Genetic defects of surfactant proteins
Of the four known surfactant proteins, the hydrophobic SP-B and SP-C are essential for normal surfactant function in the lungs. Although not directly involved in lowering surface activity, another protein that has been identified on the limiting membrane of lamellar bodies is adenosine triphosphate-binding cassette A3 (ABCA3) . ABCA3 is thought to be an intracellular transporter for lipid molecules of surfactant into the lamellar bodies. Thyroid transcription factor (TTF)-1 is involved in development of the lung and expression of surfactant proteins during foetal life . Thus, genetic mutations of the TTF-1 gene NKX2.1 can result in lung diseases in newborn infants which mimic RDS.
Among all the known genetic diseases of surfactant metabolism, defects of SP-B are the best studied. Although over 30 mutations have been identified in SFTPB, the most common one is a substitution of three bases, GAA, for C at codon 121 on exon 4. This is termed 121ins2 and accounts for about 70% of the mutations resulting in SP-B deficiencies . Several other mutations have been identified, all of which result in loss of function of the gene . The best estimate of the incidence of 121ins2 mutation in the population is 1 in 1000–3000 , suggesting a total rate of any mutation of about 1 in 600–1800. Since any SP-B deficiency is autosomal recessive, the predicted incidence of this disorder is very rare. Mutations resulting in partial deficiency of SP-B have been described, which lead to chronic disease . Surfactant replacement results in small improvement of clinical status, but this is short-lived .
Although SP-C is closely involved in surfactant metabolism in the lungs, mutations of SFTPC do not usually result in a severe phenotype. The mutations are usually inherited in a dominant fashion, and their incidence is not known. Deficiencies of SP-C have been implicated in interstitial lung disease (ILD) in children .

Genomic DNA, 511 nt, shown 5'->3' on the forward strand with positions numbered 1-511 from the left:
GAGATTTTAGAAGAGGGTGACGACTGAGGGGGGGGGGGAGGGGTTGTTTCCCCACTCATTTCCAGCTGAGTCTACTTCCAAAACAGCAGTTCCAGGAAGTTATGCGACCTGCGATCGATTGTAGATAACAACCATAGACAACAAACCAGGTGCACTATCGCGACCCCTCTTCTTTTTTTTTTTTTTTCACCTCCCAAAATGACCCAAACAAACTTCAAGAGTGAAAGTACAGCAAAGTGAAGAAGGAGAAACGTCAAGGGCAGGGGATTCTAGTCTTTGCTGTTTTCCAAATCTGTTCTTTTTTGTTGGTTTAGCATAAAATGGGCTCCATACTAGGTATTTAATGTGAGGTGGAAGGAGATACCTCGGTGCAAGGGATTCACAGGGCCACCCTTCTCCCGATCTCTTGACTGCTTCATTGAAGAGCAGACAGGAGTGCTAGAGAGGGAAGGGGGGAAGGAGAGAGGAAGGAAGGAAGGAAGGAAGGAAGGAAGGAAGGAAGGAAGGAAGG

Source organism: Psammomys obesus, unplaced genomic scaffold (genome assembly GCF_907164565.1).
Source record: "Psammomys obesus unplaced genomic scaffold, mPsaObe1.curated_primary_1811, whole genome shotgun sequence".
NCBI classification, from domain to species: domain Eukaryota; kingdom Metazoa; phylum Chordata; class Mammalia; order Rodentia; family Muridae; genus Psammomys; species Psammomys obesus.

The other protein deficiency leading to surfactant dysfunction is that of ABCA3. Although the precise function of this protein is not yet established, ABCA3 gene mutations were identified in newborns with severe lung disease and surfactant deficiency . The presence of abnormal lamellar bodies in these infants suggested the role of ABCA3 as a transporter protein. Several mutations have been reported for ABCA3, with a substitution of valine for glutamic acid at codon 292 being identified as the most common . Severe neonatal hypoxic respiratory failure is the usual phenotype of ABCA3 deficiency , although a more chronic course with ILD is also known .
Dominantly expressed mutations of NKX2.1 have been reported to cause a syndrome involving choreoathetosis, hypothyroidism and chronic lung involvement (respiratory distress in the newborn period or repeated infections in later childhood) . The respiratory component could range between acute neonatal RDS to chronic childhood ILD. Several mutations have been identified, resulting in a wide variety of phenotypes .
Although several genetic defects resulting in deficiency of surfactant proteins quantity or function have been identified, currently no specific treatment exists for any of them. SP-B deficiencies are the most severe, and often carry poor prognosis. However, some forms of SP-B deficiency have been reported (compound heterozygotes and splice mutations) with prolonged survival [68, 69]. Presentation of the other genetic defects can be clinically variable. Lung transplantation has been performed for several of these disorders and resulted in a 5-year survival rate (fig. 4) of approximately 50% [61, 70]. However, lung transplantation is associated with many complications and, thus, should be confined to experienced specialist centres.
Recent developments and future trends